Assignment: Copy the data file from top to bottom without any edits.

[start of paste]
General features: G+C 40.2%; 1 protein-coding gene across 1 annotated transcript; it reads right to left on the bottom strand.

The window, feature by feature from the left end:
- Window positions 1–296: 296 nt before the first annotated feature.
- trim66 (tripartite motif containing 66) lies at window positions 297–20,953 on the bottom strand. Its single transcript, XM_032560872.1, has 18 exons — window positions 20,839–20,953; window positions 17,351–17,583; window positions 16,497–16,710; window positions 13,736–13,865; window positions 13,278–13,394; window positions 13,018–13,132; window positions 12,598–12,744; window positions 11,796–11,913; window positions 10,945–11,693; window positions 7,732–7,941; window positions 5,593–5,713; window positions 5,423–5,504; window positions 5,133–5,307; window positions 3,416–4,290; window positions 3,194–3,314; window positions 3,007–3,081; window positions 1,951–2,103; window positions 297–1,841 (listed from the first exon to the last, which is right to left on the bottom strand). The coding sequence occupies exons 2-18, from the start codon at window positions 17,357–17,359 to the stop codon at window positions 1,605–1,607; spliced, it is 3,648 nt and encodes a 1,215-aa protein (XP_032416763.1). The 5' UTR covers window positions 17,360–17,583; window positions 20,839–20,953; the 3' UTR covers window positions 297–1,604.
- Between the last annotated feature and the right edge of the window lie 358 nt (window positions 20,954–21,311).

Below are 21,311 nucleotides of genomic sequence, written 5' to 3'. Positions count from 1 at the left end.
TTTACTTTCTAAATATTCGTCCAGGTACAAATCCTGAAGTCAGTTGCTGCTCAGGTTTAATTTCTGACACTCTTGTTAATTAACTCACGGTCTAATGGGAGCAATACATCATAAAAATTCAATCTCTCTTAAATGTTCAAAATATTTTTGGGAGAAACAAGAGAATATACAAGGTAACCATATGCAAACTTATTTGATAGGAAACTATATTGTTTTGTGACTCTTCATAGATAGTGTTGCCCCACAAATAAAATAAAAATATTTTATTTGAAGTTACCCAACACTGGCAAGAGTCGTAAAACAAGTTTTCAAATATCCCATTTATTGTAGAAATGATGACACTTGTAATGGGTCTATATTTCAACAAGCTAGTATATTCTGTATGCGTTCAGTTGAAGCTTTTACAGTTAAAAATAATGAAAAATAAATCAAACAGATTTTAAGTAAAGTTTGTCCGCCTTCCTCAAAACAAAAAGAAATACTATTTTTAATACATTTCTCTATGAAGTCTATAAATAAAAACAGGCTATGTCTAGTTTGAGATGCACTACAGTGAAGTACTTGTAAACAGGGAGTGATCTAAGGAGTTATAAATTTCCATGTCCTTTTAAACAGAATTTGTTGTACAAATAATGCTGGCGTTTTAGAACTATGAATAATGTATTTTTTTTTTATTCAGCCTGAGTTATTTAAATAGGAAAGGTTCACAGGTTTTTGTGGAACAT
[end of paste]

General features: G+C 40.2%; 1 protein-coding gene across 1 annotated transcript; it reads right to left on the bottom strand.

The window, feature by feature from the left end:
- Window positions 1–296: 296 nt before the first annotated feature.
- trim66 (tripartite motif containing 66) lies at window positions 297–20,953 on the bottom strand. Its single transcript, XM_032560872.1, has 18 exons — window positions 20,839–20,953; window positions 17,351–17,583; window positions 16,497–16,710; window positions 13,736–13,865; window positions 13,278–13,394; window positions 13,018–13,132; window positions 12,598–12,744; window positions 11,796–11,913; window positions 10,945–11,693; window positions 7,732–7,941; window positions 5,593–5,713; window positions 5,423–5,504; window positions 5,133–5,307; window positions 3,416–4,290; window positions 3,194–3,314; window positions 3,007–3,081; window positions 1,951–2,103; window positions 297–1,841 (listed from the first exon to the last, which is right to left on the bottom strand). The coding sequence occupies exons 2-18, from the start codon at window positions 17,357–17,359 to the stop codon at window positions 1,605–1,607; spliced, it is 3,648 nt and encodes a 1,215-aa protein (XP_032416763.1). The 5' UTR covers window positions 17,360–17,583; window positions 20,839–20,953; the 3' UTR covers window positions 297–1,604.
- Between the last annotated feature and the right edge of the window lie 358 nt (window positions 20,954–21,311).

Below are 21,311 nucleotides of genomic sequence, written 5' to 3'. Positions count from 1 at the left end.
TTTACTTTCTAAATATTCGTCCAGGTACAAATCCTGAAGTCAGTTGCTGCTCAGGTTTAATTTCTGACACTCTTGTTAATTAACTCACGGTCTAATGGGAGCAATACATCATAAAAATTCAATCTCTCTTAAATGTTCAAAATATTTTTGGGAGAAACAAGAGAATATACAAGGTAACCATATGCAAACTTATTTGATAGGAAACTATATTGTTTTGTGACTCTTCATAGATAGTGTTGCCCCACAAATAAAATAAAAATATTTTATTTGAAGTTACCCAACACTGGCAAGAGTCGTAAAACAAGTTTTCAAATATCCCATTTATTGTAGAAATGATGACACTTGTAATGGGTCTATATTTCAACAAGCTAGTATATTCTGTATGCGTTCAGTTGAAGCTTTTACAGTTAAAAATAATGAAAAATAAATCAAACAGATTTTAAGTAAAGTTTGTCCGCCTTCCTCAAAACAAAAAGAAATACTATTTTTAATACATTTCTCTATGAAGTCTATAAATAAAAACAGGCTATGTCTAGTTTGAGATGCACTACAGTGAAGTACTTGTAAACAGGGAGTGATCTAAGGAGTTATAAATTTCCATGTCCTTTTAAACAGAATTTGTTGTACAAATAATGCTGGCGTTTTAGAACTATGAATAATGTATTTTTTTTTTATTCAGCCTGAGTTATTTAAATAGGAAAGGTTCACAGGTTTTTGTGGAACAT